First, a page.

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Medical Writings From Ancient Mesopotamia Studied

Monday, February 12, 2018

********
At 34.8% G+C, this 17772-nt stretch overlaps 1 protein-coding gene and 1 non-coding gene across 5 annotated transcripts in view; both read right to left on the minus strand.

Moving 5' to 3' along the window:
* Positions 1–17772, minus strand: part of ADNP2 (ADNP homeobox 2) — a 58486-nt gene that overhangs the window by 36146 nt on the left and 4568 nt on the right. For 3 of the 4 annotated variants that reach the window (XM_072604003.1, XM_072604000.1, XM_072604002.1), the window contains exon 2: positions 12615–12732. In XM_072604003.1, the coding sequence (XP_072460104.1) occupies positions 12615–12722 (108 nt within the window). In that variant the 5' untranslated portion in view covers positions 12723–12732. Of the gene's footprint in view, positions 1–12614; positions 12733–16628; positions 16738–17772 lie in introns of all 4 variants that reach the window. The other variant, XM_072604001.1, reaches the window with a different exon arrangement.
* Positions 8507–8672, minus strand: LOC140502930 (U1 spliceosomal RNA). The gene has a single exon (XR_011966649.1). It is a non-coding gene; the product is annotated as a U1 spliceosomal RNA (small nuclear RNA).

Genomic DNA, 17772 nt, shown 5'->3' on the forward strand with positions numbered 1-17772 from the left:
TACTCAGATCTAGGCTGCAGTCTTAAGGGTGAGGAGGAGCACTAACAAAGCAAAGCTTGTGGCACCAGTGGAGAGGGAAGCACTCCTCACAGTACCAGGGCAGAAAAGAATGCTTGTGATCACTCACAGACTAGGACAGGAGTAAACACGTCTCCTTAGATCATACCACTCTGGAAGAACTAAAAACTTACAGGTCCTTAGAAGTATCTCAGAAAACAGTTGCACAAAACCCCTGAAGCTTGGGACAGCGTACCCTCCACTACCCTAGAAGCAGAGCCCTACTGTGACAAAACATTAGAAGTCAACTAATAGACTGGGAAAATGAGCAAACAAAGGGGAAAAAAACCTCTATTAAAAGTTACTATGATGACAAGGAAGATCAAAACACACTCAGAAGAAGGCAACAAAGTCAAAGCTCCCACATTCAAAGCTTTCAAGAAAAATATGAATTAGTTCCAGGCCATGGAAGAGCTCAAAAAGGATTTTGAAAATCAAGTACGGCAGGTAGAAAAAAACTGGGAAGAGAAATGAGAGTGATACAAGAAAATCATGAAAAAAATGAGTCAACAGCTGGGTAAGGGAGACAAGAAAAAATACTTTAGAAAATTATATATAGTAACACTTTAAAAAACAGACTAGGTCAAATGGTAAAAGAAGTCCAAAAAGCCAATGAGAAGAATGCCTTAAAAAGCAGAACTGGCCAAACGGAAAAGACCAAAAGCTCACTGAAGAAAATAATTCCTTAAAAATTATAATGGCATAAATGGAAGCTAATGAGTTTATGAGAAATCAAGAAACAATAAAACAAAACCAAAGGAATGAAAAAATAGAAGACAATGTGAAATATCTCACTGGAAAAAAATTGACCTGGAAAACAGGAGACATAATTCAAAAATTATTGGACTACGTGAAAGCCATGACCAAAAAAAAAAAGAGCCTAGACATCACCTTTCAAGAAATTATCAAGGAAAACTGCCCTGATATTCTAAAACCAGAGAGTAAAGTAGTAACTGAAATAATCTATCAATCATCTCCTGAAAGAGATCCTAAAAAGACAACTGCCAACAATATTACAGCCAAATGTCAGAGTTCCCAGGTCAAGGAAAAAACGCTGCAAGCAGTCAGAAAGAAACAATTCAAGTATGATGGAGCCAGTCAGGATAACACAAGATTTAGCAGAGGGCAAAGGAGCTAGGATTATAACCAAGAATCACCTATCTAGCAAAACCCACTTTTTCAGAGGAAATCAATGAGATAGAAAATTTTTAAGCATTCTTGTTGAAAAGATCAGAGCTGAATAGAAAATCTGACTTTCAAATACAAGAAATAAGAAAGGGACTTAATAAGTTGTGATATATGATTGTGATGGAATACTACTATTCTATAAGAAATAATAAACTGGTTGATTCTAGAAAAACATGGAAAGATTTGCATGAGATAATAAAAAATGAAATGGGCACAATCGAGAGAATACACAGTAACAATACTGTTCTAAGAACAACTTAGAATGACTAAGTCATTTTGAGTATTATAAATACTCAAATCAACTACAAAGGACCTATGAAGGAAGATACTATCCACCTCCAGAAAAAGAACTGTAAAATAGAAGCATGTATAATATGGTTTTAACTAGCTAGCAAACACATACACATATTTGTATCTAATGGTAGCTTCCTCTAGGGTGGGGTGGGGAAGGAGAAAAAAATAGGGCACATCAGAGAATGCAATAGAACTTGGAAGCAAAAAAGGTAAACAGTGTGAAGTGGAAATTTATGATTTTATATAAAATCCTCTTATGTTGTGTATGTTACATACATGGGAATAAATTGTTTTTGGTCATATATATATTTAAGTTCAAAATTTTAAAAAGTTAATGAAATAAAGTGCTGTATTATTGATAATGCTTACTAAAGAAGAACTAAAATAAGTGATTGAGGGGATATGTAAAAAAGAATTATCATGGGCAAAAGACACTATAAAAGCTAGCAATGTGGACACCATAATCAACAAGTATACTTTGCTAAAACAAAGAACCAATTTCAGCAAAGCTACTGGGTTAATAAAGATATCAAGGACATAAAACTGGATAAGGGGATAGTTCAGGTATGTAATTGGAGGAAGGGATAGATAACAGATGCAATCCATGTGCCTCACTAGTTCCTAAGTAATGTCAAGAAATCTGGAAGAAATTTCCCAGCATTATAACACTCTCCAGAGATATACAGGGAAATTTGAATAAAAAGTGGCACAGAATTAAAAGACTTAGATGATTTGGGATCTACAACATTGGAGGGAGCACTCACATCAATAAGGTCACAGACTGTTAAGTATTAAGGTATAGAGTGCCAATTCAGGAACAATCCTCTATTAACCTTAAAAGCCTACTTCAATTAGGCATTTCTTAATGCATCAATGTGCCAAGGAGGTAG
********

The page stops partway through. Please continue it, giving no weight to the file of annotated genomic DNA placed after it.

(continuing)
COPENHAGEN, DENMARK—According to a Science Nordic report, Troels Pank Arbøll of the University of Copenhagen studied 2,700-year-old texts written on clay tablets by Kisir-Ashur, a medical student who lived in the Neo-Assyrian Empire at the end of the seventh century B.C. Kisir-Ashur described how he was trained, and his writings offer insights into how the Assyrians understood the concept of illness. “It’s an insight into some of the earliest examples of what we can describe as science,” Arbøll said. During the earlier stages of his education, Kisir-Ashur practiced his skills on animals, then progressed to treating babies, and finally adults. The texts also reveal that disease was thought to have been caused by sinful or objectionable behavior by the sick person, or the result of witchcraft performed against the sick person. After the power that caused the disease was identified, it was treated with medical agents, incantations, prayers, and rituals. Healers also treated economic and social problems, which were thought to have the same origins as illnesses. “He does not work simply with religious rituals, but also with plant-based medical treatments,” Arbøll added. Kisir-Ashur also experimented with the venom of scorpions and snakes, and observed patients who had suffered bites or stings. To read in-depth about cuneiform tablets, go to “The World's Oldest Writing.”

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